Additionally, the pressure applied during processing can affect the crystallinity and degree of orientation of the PVC, which, in turn, can influence its melting point.

Finally, the cooling rate can affect the PVC’s melting point by producing a more disordered molecular structure, resulting in a lower melting point for faster cooling rates.

PVC Density

The density of PVC has a minimal effect on its melting point. However, there is a correlation between the density of PVC and its melting behavior. Higher-density PVC typically has a more extended melting process due to the presence of more extensive intermolecular forces. On the other hand, PVC with lower density typically experiences a shorter melting process due to its weaker intermolecular forces.

Nonetheless, the difference in melting behavior between different densities of PVC is usually negligible, and it is not a significant factor in selecting the appropriate PVC formulation for a given application.


Below are the frequently asked questions on the melting point of PVC. Let’s dig deep to know more.

What and how is PVC material made?

PVC is made by suspension, bulk, solution, and emulsion polymerization of vinyl chloride monomer utilizing free radical initiators. The most common way of extracting or obtaining a vinyl monomer is by reacting ethylene with oxygen and hydrogen chloride over a copper catalyst.

Is PVC a waterproof material?

The waterproofing ability of PVC highly depends on the formula. PVC coating on other materials is waterproof, resistant to dirt, chemicals, salt, mildew, oil, and UV rays, and provides additional strength and durability.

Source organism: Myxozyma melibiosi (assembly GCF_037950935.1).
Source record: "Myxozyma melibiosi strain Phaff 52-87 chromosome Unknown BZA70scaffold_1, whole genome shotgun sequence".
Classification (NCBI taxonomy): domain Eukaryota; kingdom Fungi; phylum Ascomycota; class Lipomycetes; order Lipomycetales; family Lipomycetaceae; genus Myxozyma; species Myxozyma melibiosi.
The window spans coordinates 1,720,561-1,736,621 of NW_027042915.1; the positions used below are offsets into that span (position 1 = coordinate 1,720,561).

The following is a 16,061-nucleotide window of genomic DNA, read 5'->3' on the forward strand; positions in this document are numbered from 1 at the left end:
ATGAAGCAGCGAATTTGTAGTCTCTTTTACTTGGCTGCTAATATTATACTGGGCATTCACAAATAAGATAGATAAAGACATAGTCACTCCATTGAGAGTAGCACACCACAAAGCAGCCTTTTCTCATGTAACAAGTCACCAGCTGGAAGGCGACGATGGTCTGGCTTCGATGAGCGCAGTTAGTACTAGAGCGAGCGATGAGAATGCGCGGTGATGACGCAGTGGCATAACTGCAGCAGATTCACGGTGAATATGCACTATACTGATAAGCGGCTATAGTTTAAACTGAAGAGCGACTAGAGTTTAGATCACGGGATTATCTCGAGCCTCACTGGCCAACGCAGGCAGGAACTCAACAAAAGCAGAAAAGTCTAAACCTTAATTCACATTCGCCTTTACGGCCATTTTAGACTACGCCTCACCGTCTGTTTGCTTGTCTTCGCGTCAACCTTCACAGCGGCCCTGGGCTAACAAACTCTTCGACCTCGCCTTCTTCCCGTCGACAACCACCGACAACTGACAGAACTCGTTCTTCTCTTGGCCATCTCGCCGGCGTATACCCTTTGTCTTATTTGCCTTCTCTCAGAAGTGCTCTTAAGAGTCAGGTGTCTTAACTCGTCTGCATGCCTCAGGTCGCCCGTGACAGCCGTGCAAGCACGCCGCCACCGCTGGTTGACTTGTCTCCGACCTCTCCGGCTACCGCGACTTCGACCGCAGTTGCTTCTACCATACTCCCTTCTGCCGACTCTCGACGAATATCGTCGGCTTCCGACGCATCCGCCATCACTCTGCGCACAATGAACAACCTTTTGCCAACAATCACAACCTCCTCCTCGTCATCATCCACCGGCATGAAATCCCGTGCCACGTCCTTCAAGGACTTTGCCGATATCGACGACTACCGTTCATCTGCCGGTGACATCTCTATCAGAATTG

Which one is better? Polyester or PVC

Both materials have their pros and cons. PVC is fire and water-resistant and very temperature-stable; conversely, polyester is highly flammable but resistant to many atrocities like chemicals, water, wrinkles, and stretching.

PVC is used for clothing, roofing membranes, upholstery, flexible hoses, pipes, ceiling tiles, and insulation for electrical cables. Talking bout Polyester, its best applications are synthetic fiber, plastic bottles, power belting, floppy disk liners, sails, high-strength thread/ropes, etc.

Is PVC biodegradable?

The original PVC plastic is not biodegradable, but many manufacturers can provide additional solutions with materials that make PVC biodegrade faster in landfills without affecting its inherent properties.

What is the repeat unit of PVC?

The basic repeat unit of the PVC is [-CH2-CHCI-].

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The Summary

To summarize, the melting point of PVC is a significant consideration when working with the material. It can be influenced by factors such as molecular weight, plasticizer content, and thermal history. It’s important to understand the melting point and its factors to determine the appropriate processing temperature and maintain the material’s quality and durability. Although PVC has a lower melting point than other plastics, it’s still a popular and affordable material due to its versatility.

Thanks for reading, Have a wonderful day ahead.

4 thoughts on “PVC Melting Point, Properties, and More”

  1. It’s interesting to know that PVC is actually a tough and rigid plastic material that can be worked under ambient conditions. I saw some workers constructing a bar nearby and it seems they are using PVC on some parts of the bar. From what I gathered, plastics like PVC could be fashioned into things like fake metal beams, which makes it quite a flexible material to use.

    • Also, PVC is being used for making clothes. In the near future PVC wouldn’t be known for just making pipes.